To Solon’s precept ‘Call no man happy until he is dead’ we should surely add another: ‘And until that event do not write the biography.’ John Mortimer’s first biographer, Graham Lord, was fortunate (though he may not have immediately recognised it) when, after a few months, Mortimer announced that he could no longer authorise his book, thus releasing Lord to proceed on his own with total candour. Valerie Grove, Lord’s appointed successor, faced a trickier task. Mortimer and his second wife Penny are friends of hers and, unlike Lord, who was prepared to be openly disapproving or even rude if his subject’s actions demanded it, she is in any case an essentially conciliatory, not combative, writer. Throughout her book one can only admire the adroit way in which, gently and sometimes also humorously, she either records or merely implies something not entirely favourable to her subject and then leaves it at that.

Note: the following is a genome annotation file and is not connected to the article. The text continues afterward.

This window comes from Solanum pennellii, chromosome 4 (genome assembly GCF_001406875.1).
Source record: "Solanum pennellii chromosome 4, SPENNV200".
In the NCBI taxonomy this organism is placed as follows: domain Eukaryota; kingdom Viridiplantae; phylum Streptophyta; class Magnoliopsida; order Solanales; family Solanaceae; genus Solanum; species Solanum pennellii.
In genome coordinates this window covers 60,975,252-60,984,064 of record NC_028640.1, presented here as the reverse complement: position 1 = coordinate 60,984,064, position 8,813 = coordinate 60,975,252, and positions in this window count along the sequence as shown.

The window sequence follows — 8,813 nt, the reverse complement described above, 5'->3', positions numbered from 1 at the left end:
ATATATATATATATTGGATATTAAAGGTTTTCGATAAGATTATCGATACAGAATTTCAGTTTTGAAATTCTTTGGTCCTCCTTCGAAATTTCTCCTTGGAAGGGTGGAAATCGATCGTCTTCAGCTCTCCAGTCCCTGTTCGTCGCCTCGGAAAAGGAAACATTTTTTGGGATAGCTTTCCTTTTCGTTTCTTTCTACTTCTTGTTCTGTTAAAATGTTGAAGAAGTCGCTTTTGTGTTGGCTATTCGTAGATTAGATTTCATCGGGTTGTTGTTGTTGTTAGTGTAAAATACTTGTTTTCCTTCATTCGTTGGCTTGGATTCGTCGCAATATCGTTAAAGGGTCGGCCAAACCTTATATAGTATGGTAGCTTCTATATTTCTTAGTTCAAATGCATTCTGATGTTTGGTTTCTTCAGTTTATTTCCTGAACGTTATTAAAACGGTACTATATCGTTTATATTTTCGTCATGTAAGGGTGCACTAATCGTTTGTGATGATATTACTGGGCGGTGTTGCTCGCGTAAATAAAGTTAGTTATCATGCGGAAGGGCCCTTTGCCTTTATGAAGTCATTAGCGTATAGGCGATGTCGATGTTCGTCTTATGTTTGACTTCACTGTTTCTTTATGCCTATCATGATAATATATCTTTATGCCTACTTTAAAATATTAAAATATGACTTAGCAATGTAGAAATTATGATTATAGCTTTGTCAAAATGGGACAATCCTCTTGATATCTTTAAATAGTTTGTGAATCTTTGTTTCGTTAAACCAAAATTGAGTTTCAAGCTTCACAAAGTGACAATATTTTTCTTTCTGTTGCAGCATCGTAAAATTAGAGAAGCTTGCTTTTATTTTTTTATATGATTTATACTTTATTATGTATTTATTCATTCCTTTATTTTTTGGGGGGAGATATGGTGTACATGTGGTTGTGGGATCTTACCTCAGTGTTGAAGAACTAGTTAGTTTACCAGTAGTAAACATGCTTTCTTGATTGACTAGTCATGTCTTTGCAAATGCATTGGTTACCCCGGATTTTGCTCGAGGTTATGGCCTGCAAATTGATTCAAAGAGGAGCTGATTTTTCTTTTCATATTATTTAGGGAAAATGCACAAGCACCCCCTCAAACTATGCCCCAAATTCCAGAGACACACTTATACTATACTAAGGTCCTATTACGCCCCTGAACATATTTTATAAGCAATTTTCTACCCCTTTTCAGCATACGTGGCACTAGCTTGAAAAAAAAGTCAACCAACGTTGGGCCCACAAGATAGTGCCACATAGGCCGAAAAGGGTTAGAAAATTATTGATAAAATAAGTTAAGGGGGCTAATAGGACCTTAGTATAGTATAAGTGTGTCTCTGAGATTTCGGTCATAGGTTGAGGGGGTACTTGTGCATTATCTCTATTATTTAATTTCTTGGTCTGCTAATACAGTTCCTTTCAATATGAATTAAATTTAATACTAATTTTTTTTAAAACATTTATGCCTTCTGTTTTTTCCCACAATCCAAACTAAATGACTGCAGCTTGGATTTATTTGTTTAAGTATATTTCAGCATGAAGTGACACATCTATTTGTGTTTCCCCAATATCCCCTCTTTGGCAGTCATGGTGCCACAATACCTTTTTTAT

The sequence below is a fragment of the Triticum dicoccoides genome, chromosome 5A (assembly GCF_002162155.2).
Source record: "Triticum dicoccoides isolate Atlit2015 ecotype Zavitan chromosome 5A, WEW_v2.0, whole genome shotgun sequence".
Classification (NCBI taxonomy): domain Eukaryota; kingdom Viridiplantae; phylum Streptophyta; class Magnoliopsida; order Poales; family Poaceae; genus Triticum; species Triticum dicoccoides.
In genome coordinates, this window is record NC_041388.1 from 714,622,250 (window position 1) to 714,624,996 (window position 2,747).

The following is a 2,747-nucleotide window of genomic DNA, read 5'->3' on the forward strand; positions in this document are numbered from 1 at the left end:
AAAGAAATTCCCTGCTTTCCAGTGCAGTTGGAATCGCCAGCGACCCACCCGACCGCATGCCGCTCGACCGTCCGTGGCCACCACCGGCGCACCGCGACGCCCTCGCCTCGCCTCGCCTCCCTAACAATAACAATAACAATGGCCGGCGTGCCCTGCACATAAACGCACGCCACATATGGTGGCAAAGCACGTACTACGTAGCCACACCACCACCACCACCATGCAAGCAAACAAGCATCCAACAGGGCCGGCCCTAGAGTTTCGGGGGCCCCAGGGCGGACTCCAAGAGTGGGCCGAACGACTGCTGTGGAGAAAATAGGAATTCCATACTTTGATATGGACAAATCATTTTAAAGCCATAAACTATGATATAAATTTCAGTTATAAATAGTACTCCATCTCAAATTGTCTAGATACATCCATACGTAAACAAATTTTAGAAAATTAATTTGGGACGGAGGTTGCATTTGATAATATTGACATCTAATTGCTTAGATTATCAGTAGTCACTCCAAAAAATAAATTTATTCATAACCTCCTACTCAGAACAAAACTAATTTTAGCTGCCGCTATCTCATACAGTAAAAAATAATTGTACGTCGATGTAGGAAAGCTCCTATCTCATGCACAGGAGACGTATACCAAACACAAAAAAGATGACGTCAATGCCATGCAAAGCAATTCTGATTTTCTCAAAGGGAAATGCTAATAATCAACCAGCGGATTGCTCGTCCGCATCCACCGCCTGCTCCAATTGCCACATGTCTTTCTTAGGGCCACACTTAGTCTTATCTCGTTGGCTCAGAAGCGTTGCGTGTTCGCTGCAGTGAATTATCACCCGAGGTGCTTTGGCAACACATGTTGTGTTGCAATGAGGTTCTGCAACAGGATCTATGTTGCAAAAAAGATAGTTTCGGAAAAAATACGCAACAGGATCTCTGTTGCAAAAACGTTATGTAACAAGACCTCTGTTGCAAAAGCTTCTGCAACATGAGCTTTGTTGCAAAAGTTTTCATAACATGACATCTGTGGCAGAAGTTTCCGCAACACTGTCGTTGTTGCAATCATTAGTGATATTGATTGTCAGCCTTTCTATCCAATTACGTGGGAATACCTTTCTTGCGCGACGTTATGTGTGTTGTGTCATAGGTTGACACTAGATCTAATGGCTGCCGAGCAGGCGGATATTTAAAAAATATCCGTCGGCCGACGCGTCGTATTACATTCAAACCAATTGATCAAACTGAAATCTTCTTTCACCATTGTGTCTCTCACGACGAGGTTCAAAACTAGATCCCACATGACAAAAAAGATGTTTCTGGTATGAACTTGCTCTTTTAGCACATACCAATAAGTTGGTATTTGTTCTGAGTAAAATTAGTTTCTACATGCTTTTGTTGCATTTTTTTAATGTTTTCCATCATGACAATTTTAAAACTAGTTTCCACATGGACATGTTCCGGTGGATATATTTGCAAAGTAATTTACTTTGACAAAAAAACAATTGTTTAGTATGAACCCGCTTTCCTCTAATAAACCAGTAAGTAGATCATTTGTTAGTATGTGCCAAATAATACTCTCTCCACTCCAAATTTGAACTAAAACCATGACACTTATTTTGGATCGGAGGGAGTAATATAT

From her first pages Grove makes it clear that, of all the people central to Mortimer’s private life, including two wives, children, stepchildren and innumerable lovers, the most important was his father. Mortimer followed him into the profession of barrister, took most of his opinions from him, continued to live